Fig. 4 SPP interference pattern maps on the Au film surface excited by a x-polarized 532nm vortex beam at (a) 10° of parallel obliquity and (b) 30° of perpendicular obliquity.
. Figure 5(a)
Fig. 5 SPP intensity profiles (a) along x-axis at different angle of parallel obliquity and (b) along y-axis at different angle of perpendicular obliquity.
is the distributions of normalized surface plasmon intensity along midline in the x-direction under the illumination of focused beam at different incident angles. If we tilt incident vortex beam in the direction perpendicular to its polarization (i.e. in the yoz plane), the interference pattern is still symmetric about the y-axis, but not about the x-axis anymore, as in Fig. 4(b), and a coma-shaped interference pattern is formed. Figure 5(b) shows the distributions of normalized surface plasmon field intensity along the central line in y-direction under the illumination of focused beam at different incident angles.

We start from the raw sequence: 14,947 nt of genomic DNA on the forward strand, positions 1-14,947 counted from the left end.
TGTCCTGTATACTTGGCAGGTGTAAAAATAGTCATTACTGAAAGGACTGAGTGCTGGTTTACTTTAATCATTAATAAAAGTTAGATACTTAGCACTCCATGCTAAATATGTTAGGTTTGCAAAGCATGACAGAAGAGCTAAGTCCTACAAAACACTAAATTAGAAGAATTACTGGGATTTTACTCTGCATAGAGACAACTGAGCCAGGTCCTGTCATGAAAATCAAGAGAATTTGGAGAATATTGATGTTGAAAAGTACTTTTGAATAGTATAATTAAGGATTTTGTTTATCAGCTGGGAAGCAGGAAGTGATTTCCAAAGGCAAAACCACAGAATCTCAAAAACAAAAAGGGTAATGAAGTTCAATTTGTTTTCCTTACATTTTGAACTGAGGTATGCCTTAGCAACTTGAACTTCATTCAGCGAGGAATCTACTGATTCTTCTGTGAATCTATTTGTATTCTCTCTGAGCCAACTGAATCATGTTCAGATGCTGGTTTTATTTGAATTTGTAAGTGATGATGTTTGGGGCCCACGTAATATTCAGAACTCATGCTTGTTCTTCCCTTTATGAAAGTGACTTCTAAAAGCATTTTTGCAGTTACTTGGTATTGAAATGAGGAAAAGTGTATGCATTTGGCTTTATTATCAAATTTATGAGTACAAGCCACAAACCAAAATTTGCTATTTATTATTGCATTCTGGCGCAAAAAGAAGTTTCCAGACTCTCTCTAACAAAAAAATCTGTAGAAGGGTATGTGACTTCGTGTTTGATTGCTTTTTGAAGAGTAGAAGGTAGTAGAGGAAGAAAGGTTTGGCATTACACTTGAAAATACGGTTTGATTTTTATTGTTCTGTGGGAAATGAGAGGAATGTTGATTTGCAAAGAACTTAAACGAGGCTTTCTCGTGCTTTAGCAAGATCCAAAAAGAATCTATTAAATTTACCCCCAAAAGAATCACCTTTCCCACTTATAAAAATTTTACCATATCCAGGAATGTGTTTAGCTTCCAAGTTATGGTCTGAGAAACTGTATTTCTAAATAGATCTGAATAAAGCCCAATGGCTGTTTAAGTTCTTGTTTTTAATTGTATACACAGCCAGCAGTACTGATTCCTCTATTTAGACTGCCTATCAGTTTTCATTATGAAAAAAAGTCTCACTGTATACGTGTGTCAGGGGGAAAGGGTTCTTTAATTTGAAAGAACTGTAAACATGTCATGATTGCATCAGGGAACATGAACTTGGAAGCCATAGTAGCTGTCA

From Figs. 4 and 5, we can clearly see the reduction in visibility of the interference fringes under oblique illumination. Besides, we can also see that the main peak of SPPs deviates from the center, which is due to the spatial shift of SPP interference fringes.

It is worth of noting that the impacts of going out of SPP self-interference resonance on FWHM are different from that on the peak intensity of the transmitted focal field. In the former case a step jump process must happen, while it’s more like an analog attenuation inthe latter situation, and this difference can also be observed through comparison of Figs. 6 and 7. Therefore, the FWHM curve is more suitable for characterizing the disappearance of interference effect.